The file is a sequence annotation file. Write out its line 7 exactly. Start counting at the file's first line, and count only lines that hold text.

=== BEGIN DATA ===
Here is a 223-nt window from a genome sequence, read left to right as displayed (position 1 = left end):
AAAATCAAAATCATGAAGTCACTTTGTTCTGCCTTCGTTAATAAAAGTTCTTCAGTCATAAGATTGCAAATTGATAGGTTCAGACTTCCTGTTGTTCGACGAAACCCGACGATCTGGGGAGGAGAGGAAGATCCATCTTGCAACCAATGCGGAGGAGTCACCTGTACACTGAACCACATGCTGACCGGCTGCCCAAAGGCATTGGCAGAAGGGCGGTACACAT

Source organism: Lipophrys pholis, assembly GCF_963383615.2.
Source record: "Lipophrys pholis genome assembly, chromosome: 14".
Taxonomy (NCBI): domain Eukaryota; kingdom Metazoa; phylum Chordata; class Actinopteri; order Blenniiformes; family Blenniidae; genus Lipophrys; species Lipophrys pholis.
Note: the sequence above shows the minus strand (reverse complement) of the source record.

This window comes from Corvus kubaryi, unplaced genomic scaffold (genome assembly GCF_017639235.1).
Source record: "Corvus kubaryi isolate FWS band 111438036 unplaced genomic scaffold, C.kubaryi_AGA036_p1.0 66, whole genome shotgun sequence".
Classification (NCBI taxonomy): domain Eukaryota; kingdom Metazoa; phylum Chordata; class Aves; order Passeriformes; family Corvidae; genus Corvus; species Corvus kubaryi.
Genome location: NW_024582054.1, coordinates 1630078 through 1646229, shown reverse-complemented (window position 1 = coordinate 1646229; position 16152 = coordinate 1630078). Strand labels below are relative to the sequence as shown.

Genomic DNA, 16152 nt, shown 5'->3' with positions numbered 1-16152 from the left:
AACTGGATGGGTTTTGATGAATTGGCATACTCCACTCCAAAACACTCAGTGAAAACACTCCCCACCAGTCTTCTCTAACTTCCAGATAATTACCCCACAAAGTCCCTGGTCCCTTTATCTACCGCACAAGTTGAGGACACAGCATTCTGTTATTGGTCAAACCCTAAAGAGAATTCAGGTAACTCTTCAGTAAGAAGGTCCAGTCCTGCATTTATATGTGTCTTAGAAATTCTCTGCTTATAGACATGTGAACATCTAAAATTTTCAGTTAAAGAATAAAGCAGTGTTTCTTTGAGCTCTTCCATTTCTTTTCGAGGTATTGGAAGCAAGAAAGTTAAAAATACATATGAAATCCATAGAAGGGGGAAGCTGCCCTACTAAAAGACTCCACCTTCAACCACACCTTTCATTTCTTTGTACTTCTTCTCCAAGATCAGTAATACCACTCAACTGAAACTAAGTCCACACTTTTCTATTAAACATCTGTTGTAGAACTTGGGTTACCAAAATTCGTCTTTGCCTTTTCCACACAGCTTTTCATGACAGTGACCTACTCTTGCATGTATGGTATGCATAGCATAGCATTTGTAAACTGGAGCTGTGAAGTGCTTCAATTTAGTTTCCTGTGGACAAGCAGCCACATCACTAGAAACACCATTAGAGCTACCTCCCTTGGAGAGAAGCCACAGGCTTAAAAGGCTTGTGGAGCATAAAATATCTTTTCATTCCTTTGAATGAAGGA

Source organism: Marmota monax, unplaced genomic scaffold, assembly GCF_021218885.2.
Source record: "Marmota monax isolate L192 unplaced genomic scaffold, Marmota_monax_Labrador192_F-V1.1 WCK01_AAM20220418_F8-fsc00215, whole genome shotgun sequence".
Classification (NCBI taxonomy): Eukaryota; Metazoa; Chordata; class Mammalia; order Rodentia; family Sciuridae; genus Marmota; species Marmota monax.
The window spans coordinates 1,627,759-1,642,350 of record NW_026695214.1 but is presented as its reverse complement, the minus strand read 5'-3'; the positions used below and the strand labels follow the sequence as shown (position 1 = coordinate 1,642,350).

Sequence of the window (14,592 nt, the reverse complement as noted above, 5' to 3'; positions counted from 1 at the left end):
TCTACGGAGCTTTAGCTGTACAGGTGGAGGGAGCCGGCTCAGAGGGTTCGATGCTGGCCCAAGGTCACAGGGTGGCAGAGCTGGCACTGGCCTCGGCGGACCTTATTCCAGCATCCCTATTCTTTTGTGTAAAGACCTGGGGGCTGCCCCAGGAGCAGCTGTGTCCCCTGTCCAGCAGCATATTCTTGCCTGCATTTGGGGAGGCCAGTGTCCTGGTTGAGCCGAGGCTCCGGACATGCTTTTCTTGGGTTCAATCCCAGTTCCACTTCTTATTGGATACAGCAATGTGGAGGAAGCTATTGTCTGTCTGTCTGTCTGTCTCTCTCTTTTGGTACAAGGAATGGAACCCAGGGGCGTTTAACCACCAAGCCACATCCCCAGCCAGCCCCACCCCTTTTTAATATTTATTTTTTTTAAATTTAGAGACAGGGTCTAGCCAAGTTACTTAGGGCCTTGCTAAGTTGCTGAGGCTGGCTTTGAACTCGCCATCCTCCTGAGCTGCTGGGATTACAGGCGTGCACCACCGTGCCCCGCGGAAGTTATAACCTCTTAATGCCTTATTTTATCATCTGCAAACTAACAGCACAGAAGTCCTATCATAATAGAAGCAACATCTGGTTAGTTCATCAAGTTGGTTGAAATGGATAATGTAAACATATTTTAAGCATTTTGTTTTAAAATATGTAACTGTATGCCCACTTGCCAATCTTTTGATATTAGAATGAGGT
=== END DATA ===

This window comes from Corvus kubaryi, unplaced genomic scaffold (genome assembly GCF_017639235.1).